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Day trading rules: A beginner's guide

What we'll cover

  • An introduction to day trading 

  • The rules for pattern day trading

  • Examples of pattern day trading

If you're a regular day trader, you may know that understanding pattern day trading (PDT) rules can help you avoid complications. Even if you don't plan to day trade often, it's critical to understand exactly what constitutes a day trade.

First, what is a day trade?

Day traders open and close a position during the same day with the goal of profiting off any price changes, whether that means buying a security once the value goes up or short selling it if they think the stock will go down. Day traders try to use the market's volatility to their advantage, no matter which way it goes — up or down.

Like with all investing, but especially short-term, day trading comes with risk, since it's all about taking a chance on small price movements.

So, what is a pattern day trader?

Sometimes, day traders who use margin (increased leverage) with one account exceed four (or more) day trades in five business days.

When that happens, their brokerage firm must mark their account as that of a pattern day trader, provided that the number of day trades represents more than 6% of their total trades in the margin account for that same five-business-day period. Keep in mind a brokerage can choose to be stricter than the FINRA rules, so check the details with your specific firm.

Pattern day trading rules & examples

Patter day trading rules don't prevent trading — and they can help to protect traders.

What are the PDT rules?

PDT rules come from the Financial Industry Regulatory Authority (FINRA). Under the PDT rules, you must maintain minimum equity of $25,000 in your margin account prior to day trading on any given day. If the account falls below the $25,000 requirement, you cannot day trade until you are back at or above the $25,000 minimum.

Brokers usually lock the account as soon as this rule gets triggered, but the lockout period varies, depending on the broker's guidelines.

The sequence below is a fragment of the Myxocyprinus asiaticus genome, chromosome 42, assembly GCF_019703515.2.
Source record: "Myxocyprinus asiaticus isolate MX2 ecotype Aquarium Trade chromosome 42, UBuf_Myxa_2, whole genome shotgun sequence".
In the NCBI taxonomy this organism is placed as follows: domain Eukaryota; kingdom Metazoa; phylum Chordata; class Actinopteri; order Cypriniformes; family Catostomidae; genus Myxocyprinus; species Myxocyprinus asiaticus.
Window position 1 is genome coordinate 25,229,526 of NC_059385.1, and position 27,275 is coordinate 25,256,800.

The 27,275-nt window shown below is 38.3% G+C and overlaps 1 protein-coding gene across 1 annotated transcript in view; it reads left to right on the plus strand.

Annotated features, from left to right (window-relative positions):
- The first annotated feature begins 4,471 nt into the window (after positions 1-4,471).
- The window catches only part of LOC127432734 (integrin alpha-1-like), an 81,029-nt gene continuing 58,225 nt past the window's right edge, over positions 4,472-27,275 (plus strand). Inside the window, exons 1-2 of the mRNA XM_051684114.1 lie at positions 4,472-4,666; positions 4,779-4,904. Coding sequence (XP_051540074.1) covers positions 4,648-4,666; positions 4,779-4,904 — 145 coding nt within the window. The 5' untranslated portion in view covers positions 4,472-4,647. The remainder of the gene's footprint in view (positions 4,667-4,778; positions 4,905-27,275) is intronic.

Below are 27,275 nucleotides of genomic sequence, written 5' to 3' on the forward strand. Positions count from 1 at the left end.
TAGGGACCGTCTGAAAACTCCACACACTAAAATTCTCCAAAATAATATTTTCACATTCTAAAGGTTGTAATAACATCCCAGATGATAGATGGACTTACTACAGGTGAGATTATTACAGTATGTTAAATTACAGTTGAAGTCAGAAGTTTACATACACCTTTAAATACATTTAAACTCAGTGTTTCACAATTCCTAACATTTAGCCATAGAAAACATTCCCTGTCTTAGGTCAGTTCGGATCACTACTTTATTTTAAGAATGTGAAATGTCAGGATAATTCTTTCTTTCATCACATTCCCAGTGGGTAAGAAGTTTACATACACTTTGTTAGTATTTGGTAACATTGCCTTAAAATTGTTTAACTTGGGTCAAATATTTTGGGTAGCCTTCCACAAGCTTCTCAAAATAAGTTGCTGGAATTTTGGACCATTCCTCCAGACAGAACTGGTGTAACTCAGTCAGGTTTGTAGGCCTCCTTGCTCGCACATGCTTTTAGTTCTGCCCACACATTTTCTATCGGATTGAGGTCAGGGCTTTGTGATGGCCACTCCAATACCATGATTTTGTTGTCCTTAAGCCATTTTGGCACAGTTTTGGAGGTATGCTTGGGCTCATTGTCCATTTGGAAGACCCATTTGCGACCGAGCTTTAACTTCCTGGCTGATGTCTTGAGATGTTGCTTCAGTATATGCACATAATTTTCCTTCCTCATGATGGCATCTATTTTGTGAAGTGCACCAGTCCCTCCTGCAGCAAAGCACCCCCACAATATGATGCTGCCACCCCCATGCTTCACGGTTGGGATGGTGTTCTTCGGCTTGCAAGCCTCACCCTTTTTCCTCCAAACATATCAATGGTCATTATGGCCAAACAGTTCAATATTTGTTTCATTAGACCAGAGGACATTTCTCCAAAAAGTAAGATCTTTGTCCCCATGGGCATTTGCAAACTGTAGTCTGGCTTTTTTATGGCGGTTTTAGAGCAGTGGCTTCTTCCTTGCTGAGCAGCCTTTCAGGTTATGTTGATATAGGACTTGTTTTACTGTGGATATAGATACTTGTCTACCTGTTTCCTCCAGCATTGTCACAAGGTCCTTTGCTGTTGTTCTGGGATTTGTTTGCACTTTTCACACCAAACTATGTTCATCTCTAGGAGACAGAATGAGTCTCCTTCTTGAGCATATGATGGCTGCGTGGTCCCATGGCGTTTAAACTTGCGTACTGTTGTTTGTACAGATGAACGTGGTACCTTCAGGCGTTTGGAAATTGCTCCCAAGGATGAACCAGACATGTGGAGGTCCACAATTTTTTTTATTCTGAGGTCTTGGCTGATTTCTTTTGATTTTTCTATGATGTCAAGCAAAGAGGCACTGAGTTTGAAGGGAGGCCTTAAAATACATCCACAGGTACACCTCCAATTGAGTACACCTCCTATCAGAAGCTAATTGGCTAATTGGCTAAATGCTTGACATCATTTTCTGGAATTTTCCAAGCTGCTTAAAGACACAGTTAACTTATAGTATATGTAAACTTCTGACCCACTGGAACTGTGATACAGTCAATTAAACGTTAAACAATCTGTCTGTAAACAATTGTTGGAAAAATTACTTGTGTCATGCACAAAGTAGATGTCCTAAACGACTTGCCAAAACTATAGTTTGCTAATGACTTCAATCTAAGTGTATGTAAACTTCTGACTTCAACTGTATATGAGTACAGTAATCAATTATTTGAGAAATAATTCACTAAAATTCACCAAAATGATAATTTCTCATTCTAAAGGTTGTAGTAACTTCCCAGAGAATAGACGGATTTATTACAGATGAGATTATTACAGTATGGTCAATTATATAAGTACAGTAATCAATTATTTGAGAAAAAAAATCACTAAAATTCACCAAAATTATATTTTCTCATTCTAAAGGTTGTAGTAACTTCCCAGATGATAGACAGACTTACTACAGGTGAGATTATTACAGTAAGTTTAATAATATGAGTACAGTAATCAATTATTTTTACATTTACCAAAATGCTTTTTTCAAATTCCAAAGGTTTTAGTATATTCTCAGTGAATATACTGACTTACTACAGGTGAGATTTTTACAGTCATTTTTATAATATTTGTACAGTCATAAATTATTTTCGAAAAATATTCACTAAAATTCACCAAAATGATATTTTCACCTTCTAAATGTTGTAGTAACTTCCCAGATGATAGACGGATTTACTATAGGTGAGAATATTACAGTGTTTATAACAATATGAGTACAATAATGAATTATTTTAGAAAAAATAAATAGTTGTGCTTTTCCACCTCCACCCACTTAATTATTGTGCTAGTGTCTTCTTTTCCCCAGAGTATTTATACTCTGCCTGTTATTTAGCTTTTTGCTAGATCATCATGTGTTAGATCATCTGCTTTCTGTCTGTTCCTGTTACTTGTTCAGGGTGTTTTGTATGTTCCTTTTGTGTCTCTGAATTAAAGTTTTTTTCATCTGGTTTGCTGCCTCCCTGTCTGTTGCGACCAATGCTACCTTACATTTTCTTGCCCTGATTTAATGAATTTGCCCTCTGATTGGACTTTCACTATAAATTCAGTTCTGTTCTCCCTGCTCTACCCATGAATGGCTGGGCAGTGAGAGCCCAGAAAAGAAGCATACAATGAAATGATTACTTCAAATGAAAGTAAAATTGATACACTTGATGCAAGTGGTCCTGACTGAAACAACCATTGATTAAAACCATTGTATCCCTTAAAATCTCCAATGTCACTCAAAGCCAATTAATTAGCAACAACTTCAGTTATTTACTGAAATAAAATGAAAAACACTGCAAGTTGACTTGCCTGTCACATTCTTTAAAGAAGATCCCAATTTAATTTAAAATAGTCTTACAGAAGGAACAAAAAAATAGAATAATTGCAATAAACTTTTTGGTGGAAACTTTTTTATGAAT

You must follow the same margin requirements if you're an occasional day trader, meaning you must have a minimum equity of $2,000 to initially buy on margin and meet the Regulation T requirements .

You must have:

  • 50% of the total purchase amount

  • Keep at least 25% equity in your margin account

Examples of pattern day trading

Let's look at an example of what might constitute a day in the life of a day trader:

A day in the life of a day trader: Buys 90 shares of ABC stock at 9 a.m., then sells it at 11 a.m. On the same day, buys 100 shares of DEF stock at 11 a.m., then another 100 shares of it at 1 p.m. Sells all 200 shares at 3:30 p.m. Also on the same day, short sells 500 shares of XYZ stock at 1:30 p.m., then buy 500 shares of XYZ at 1:35 p.m. Ally Do It Right logo in the top right.

Now, let's see how you might become “labeled" as a pattern day trader. Let's say you open a $10,000 trading account, then:

  • On Monday, you trade ABC stock.

  • On Tuesday, you trade DEF stock.

  • On Wednesday, you trade XYZ stock.

Since the pattern day trading rules trigger when you make four or more trades in a five business-day period, you can't day trade again until the next Monday. You can sell existing holdings provided they were not purchased the same day.

What happens if I’m flagged as a patter day trader?

Once your account triggers the PDT rules, your broker can issue you a margin call if you hold less than the minimum PDT equity requirement. You have, at most, five business days to deposit funds or eligible securities or raise your account to meet the call. If the call is not met, you may experience restricted, but not suspended, trading.

If you don't meet the margin call after five business days, your broker may place you under a 90-day cash restricted account status until you meet the $25,000 minimum.

Note: Ally Invest's Self-Directed Trading platform gives you a warning message if you start making your third day trade.

Leverage: A double-edged sword

Although you might think there is great benefit in accessing increased margin with a pattern day trade account, you can lose money.

In fact, when you day trade with borrowed funds, you can lose more than your initial investment. Since expenses can pile up quickly, you must monitor and control this expense.

Be prepared

Whether you’re a savvy trader or paper trading for the first time, take care to continue honing your investing skills and stay in-the-know on all things day trading.

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